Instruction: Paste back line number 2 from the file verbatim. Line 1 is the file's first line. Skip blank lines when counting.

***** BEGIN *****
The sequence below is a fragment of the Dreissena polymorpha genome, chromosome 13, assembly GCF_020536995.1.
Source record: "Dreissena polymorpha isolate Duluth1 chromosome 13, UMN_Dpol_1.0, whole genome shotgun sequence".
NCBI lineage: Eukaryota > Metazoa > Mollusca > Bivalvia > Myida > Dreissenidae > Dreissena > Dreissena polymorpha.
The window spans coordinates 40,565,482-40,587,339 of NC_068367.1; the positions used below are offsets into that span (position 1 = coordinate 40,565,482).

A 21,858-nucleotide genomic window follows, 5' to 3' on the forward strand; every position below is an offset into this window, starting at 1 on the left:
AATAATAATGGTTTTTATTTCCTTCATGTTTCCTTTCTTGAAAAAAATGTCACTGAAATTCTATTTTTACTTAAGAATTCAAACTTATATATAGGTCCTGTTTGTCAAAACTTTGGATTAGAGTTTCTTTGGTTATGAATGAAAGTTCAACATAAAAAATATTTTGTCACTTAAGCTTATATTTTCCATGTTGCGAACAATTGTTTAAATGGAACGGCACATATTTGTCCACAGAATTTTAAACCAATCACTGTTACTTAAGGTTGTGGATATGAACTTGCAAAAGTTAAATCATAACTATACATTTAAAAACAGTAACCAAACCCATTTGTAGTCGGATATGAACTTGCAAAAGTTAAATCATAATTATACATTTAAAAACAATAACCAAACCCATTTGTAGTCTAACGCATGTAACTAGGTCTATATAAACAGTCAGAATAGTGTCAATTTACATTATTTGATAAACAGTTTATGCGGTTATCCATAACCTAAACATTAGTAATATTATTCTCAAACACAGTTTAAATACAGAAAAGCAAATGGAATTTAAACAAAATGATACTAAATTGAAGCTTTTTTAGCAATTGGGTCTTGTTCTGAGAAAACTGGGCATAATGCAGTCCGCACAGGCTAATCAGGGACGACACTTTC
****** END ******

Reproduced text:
Source record: "Dreissena polymorpha isolate Duluth1 chromosome 13, UMN_Dpol_1.0, whole genome shotgun sequence".